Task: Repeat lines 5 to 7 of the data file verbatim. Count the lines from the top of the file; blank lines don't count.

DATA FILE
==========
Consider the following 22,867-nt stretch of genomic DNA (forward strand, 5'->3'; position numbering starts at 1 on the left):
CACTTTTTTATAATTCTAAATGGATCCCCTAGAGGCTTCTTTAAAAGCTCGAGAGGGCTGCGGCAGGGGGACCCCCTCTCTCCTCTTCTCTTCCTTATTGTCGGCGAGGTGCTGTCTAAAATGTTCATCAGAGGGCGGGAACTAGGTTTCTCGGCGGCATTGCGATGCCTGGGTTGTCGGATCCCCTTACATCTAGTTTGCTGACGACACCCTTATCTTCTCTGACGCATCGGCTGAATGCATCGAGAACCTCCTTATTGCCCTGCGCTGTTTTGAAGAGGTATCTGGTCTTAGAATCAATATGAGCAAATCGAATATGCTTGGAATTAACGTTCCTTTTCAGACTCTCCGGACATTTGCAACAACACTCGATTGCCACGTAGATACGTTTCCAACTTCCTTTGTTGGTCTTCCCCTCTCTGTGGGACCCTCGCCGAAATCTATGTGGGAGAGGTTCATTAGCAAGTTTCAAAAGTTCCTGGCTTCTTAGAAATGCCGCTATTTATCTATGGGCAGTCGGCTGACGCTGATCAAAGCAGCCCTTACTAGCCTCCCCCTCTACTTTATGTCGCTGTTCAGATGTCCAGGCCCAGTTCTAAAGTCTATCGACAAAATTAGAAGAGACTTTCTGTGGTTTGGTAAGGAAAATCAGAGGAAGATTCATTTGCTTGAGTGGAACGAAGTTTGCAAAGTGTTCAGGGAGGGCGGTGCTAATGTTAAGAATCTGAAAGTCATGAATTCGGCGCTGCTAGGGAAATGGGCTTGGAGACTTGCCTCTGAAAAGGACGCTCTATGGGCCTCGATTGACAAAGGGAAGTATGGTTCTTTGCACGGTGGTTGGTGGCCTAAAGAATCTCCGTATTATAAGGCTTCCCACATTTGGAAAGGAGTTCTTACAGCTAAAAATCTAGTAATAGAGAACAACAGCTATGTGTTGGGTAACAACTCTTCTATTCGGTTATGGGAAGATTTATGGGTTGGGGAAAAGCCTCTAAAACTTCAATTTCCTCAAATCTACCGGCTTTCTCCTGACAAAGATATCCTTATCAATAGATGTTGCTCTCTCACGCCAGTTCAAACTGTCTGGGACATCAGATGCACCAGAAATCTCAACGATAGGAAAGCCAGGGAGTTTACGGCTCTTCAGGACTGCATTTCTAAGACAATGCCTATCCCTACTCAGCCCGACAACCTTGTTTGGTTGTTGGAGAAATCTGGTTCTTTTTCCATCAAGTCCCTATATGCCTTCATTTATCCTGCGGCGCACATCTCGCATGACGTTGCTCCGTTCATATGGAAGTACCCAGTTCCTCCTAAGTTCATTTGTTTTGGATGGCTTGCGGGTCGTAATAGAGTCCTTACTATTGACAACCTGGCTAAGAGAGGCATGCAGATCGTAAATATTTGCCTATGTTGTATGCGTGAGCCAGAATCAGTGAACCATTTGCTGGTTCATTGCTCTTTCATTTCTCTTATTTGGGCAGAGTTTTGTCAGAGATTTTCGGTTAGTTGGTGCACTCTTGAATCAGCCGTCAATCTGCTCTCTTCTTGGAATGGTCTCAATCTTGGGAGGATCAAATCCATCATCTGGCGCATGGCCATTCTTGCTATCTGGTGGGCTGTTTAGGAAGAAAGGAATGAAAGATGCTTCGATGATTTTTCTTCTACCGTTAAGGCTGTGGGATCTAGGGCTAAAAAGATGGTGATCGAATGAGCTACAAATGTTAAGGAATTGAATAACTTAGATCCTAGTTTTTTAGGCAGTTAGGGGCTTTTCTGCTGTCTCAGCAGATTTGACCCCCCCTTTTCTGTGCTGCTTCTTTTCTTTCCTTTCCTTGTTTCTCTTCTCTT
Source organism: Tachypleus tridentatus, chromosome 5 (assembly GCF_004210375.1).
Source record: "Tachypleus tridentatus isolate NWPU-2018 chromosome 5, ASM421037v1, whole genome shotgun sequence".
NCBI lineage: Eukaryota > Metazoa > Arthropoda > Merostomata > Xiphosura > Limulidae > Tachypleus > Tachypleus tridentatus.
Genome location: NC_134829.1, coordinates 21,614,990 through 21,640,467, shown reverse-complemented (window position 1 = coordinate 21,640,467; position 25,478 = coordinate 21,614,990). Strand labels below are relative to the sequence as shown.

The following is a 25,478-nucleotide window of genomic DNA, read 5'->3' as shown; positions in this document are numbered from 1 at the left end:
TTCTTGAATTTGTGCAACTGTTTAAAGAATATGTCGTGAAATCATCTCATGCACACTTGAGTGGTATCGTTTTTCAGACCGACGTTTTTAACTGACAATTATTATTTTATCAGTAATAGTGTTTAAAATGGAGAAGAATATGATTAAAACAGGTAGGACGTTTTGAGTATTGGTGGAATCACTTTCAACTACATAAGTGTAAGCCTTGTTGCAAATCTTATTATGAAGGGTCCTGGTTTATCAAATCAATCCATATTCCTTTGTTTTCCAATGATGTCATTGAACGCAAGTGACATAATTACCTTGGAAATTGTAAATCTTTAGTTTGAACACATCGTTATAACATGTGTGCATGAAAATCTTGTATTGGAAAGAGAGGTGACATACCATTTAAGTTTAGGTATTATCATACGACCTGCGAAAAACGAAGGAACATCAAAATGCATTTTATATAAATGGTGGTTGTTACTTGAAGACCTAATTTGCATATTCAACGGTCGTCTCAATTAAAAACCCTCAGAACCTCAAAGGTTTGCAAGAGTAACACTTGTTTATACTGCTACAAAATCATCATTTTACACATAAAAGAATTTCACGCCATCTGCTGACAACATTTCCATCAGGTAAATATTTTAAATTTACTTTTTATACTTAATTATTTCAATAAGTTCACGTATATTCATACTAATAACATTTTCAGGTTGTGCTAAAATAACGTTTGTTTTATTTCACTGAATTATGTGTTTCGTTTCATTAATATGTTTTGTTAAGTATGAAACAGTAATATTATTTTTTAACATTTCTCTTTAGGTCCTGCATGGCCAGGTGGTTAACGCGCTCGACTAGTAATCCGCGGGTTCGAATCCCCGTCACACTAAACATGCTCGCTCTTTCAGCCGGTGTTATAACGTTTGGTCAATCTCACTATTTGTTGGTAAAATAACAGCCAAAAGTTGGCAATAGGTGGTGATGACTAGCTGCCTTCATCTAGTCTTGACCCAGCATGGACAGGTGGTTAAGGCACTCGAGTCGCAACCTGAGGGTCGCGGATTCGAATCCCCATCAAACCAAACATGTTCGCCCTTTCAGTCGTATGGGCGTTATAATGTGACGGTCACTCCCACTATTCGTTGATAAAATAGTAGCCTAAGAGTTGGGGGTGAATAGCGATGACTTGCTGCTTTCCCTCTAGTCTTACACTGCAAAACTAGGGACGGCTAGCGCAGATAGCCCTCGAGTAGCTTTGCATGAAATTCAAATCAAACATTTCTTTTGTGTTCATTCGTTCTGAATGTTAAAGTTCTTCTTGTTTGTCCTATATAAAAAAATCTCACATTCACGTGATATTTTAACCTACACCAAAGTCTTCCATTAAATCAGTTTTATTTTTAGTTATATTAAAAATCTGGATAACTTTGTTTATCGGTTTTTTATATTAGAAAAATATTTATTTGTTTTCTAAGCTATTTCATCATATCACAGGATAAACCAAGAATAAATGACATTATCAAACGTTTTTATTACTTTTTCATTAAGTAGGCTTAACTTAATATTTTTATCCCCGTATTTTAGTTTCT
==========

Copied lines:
NCBI lineage: Eukaryota > Metazoa > Arthropoda > Merostomata > Xiphosura > Limulidae > Tachypleus > Tachypleus tridentatus.
Genome location: NC_134829.1, coordinates 21,614,990 through 21,640,467, shown reverse-complemented (window position 1 = coordinate 21,640,467; position 25,478 = coordinate 21,614,990). Strand labels below are relative to the sequence as shown.

The following is a 25,478-nucleotide window of genomic DNA, read 5'->3' as shown; positions in this document are numbered from 1 at the left end: